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Drug Overdose Reveals Overwhelming Love

Shannon Woodland - 700 Club Producer
Danielle Thompson - 700 Club Producer

A time long remembered – the night 6-year-old Mindy’s father took her from the only person she felt loved her.

“All night long I cried for my grandmother, and it was pretty traumatic for me because I felt like she was my mom.”  

Four years had passed since Mindy and her two sisters moved in with their grandmother, after their real mother walked out.  Now that her dad remarried, they would be living with him, his new wife, and her three children.  Neither her dad nor stepmother had time for Mindy.  

She said, “I was feeling very rejected and abandoned growing up and being in that family. I just wanted to be loved unconditionally.  I wanted somebody to really love me and spend time with me. And I wanted times to be with my dad.”  

She was also suffering from depression.

“I had a lack of identity. I felt like my mom didn't want me. I felt like I really didn’t fit in with my family.  My dad was never there.  I just felt worthless.  I felt like I didn't have any worth.  I felt like I just wasn't good enough,” said Mindy.

At 11 years old she took some pills she found in the medicine cabinet, in the first of many failed suicide attempts.  

“I really wanted to die.  I didn't really know what the pills were going to do to me to be honest with you. And I would just take as many of them as I thought I needed to die.”

At one point she was prescribed medication, but it didn’t help.  As a teenager she turned to drugs and alcohol.

“I didn't care anymore really,” said Mindy.  “I felt like I was numbing myself from all the pain and all the hurt and feeling rejected and worthless.”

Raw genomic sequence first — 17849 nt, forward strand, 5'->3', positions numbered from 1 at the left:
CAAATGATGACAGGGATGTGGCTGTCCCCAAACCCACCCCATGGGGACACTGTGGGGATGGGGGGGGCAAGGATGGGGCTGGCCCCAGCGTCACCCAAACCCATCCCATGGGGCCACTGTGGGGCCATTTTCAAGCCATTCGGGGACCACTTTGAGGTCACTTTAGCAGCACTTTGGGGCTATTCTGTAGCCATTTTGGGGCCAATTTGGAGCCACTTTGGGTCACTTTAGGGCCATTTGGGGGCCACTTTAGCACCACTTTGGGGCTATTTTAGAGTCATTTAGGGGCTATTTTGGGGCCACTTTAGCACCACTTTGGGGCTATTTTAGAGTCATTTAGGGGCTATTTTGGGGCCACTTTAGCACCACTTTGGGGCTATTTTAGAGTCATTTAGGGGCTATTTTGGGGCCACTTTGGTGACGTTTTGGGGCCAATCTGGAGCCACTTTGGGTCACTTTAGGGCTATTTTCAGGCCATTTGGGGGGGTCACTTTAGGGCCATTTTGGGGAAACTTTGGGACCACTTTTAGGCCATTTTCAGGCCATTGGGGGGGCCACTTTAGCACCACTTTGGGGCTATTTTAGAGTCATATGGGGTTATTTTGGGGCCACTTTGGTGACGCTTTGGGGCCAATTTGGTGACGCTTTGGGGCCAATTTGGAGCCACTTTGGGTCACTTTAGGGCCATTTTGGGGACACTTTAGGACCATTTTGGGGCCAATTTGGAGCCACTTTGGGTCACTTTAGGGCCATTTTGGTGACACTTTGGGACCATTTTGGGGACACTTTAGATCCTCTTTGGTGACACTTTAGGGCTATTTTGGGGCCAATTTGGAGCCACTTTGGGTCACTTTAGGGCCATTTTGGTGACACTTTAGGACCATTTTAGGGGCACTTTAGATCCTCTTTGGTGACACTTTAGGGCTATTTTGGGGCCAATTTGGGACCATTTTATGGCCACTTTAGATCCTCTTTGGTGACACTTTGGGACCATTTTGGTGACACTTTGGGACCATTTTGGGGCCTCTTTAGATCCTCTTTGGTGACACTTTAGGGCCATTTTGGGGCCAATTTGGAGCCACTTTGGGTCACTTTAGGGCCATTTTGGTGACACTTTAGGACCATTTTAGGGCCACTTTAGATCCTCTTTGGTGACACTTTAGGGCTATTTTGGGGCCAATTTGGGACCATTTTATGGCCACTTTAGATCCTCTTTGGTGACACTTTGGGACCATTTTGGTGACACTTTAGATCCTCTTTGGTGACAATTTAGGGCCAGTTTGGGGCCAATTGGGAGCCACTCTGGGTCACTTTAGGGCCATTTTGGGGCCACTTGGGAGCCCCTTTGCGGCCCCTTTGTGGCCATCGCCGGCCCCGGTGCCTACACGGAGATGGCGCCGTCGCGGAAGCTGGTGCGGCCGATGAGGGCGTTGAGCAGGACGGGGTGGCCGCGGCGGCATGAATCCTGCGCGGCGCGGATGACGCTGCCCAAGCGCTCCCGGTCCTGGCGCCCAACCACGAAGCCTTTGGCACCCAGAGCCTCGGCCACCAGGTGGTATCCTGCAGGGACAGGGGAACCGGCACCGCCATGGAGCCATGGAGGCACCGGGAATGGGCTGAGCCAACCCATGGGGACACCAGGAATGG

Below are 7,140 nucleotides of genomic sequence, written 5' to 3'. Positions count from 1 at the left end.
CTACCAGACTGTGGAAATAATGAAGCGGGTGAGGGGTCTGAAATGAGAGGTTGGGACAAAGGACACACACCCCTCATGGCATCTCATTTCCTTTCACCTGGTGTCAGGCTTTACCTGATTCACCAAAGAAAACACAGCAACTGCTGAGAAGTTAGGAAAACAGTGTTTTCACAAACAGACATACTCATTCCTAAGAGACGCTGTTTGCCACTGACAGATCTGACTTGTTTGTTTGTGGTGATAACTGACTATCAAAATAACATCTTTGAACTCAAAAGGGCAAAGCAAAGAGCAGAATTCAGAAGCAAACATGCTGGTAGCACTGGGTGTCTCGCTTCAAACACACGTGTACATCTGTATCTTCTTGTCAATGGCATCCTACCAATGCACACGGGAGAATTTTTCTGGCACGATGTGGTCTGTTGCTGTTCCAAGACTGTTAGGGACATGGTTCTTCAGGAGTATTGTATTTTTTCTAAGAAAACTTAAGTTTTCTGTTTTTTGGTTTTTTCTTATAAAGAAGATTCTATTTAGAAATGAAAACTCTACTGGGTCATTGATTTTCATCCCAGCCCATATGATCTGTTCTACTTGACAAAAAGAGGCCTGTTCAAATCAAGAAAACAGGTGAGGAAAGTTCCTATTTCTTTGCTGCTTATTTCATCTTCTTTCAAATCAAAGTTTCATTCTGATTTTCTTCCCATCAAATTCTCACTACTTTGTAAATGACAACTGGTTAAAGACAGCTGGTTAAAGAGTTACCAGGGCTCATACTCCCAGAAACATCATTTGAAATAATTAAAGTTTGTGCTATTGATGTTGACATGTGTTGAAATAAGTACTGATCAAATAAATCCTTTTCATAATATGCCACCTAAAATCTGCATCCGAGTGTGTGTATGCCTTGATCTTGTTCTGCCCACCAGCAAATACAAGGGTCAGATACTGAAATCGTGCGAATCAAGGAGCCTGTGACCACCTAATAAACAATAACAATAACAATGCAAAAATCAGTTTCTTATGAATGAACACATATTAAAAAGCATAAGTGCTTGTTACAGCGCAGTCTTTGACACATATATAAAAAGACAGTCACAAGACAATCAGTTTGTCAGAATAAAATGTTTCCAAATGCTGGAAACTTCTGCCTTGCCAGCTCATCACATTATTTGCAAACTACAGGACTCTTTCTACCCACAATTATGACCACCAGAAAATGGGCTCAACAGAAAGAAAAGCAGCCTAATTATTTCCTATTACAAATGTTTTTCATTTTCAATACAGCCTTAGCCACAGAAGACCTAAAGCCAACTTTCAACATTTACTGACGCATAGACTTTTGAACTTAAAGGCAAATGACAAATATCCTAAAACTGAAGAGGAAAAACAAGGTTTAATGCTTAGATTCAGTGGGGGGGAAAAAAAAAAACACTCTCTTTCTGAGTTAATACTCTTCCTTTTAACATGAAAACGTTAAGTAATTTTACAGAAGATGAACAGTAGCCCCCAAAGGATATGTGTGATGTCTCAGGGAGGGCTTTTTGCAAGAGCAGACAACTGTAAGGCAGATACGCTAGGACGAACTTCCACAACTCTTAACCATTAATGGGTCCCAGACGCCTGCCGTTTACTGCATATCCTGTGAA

“I started rebelling.  I started trying to find my value and my self-worth in the attention of men.  I was getting attention that I thought that I wanted.”  

Wanting to escape her home life, Mindy got a fast-food job at 16.  She was working when someone she knew told her that being a stripper could be her ticket out.

Mindy said, “She pulls up in her red convertible Corvette, she says, "how would like to go from making $4.90 an hour to $490 a day?"  "Man, that would be awesome."

She ran away from home, dropped out of school, and used a fake ID to get a job dancing at a club.  She had money and independence from her parents, but it came at a cost: her dignity.    

“There were times when I would feel like "man, this isn't right.  But if I do just enough drugs and alcohol, I could kind of drown out my conscience so that I could do it. And it becomes the norm for you.”

Pregnant at 17, Mindy gave up drugs and dancing temporarily.  But as a single mom, she felt stripping was her only option.

“I needed a job where I could pay somebody to watch my child, and be able to spend as much time with my kid as I could and be able to afford to take him to go do things, and that was a trap for me,” said Mindy.